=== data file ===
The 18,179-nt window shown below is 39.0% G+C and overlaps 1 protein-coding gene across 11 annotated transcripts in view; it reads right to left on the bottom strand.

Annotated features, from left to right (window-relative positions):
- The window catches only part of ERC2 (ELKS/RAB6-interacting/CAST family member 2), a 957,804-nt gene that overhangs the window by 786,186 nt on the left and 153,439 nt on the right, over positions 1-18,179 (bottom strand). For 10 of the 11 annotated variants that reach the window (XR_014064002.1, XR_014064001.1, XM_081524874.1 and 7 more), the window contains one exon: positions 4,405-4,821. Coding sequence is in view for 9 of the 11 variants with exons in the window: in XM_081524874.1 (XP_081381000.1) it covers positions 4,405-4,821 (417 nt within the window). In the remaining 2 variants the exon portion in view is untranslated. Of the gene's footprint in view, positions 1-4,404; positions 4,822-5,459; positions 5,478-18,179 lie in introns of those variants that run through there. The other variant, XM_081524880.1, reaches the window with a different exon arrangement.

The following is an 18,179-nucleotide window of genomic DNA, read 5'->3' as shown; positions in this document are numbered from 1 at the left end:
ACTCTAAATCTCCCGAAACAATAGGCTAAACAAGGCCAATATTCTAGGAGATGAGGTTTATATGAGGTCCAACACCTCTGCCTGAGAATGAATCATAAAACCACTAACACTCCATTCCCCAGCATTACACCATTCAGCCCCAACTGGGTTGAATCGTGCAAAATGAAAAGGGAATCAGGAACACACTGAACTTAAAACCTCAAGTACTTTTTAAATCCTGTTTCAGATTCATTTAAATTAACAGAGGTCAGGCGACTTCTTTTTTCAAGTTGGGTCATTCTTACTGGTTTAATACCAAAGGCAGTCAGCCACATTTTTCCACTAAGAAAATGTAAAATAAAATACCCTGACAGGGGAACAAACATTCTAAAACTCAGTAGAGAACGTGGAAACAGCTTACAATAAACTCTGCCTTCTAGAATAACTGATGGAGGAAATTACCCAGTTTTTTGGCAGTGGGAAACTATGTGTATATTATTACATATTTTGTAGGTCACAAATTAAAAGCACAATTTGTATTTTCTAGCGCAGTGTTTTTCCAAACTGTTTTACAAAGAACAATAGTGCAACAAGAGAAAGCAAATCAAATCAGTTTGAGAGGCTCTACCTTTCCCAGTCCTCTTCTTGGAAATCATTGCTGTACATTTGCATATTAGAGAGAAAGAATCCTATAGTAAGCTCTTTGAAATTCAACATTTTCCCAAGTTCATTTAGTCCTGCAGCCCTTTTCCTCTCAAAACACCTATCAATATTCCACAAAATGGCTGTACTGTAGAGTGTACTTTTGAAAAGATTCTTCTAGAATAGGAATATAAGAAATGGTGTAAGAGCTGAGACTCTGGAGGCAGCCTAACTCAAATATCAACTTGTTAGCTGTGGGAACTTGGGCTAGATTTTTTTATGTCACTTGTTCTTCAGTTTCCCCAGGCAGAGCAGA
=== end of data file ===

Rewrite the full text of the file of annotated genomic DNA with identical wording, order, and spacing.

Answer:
The 18,179-nt window shown below is 39.0% G+C and overlaps 1 protein-coding gene across 11 annotated transcripts in view; it reads right to left on the bottom strand.

Annotated features, from left to right (window-relative positions):
- The window catches only part of ERC2 (ELKS/RAB6-interacting/CAST family member 2), a 957,804-nt gene that overhangs the window by 786,186 nt on the left and 153,439 nt on the right, over positions 1-18,179 (bottom strand). For 10 of the 11 annotated variants that reach the window (XR_014064002.1, XR_014064001.1, XM_081524874.1 and 7 more), the window contains one exon: positions 4,405-4,821. Coding sequence is in view for 9 of the 11 variants with exons in the window: in XM_081524874.1 (XP_081381000.1) it covers positions 4,405-4,821 (417 nt within the window). In the remaining 2 variants the exon portion in view is untranslated. Of the gene's footprint in view, positions 1-4,404; positions 4,822-5,459; positions 5,478-18,179 lie in introns of those variants that run through there. The other variant, XM_081524880.1, reaches the window with a different exon arrangement.

The following is an 18,179-nucleotide window of genomic DNA, read 5'->3' as shown; positions in this document are numbered from 1 at the left end:
ACTCTAAATCTCCCGAAACAATAGGCTAAACAAGGCCAATATTCTAGGAGATGAGGTTTATATGAGGTCCAACACCTCTGCCTGAGAATGAATCATAAAACCACTAACACTCCATTCCCCAGCATTACACCATTCAGCCCCAACTGGGTTGAATCGTGCAAAATGAAAAGGGAATCAGGAACACACTGAACTTAAAACCTCAAGTACTTTTTAAATCCTGTTTCAGATTCATTTAAATTAACAGAGGTCAGGCGACTTCTTTTTTCAAGTTGGGTCATTCTTACTGGTTTAATACCAAAGGCAGTCAGCCACATTTTTCCACTAAGAAAATGTAAAATAAAATACCCTGACAGGGGAACAAACATTCTAAAACTCAGTAGAGAACGTGGAAACAGCTTACAATAAACTCTGCCTTCTAGAATAACTGATGGAGGAAATTACCCAGTTTTTTGGCAGTGGGAAACTATGTGTATATTATTACATATTTTGTAGGTCACAAATTAAAAGCACAATTTGTATTTTCTAGCGCAGTGTTTTTCCAAACTGTTTTACAAAGAACAATAGTGCAACAAGAGAAAGCAAATCAAATCAGTTTGAGAGGCTCTACCTTTCCCAGTCCTCTTCTTGGAAATCATTGCTGTACATTTGCATATTAGAGAGAAAGAATCCTATAGTAAGCTCTTTGAAATTCAACATTTTCCCAAGTTCATTTAGTCCTGCAGCCCTTTTCCTCTCAAAACACCTATCAATATTCCACAAAATGGCTGTACTGTAGAGTGTACTTTTGAAAAGATTCTTCTAGAATAGGAATATAAGAAATGGTGTAAGAGCTGAGACTCTGGAGGCAGCCTAACTCAAATATCAACTTGTTAGCTGTGGGAACTTGGGCTAGATTTTTTTATGTCACTTGTTCTTCAGTTTCCCCAGGCAGAGCAGA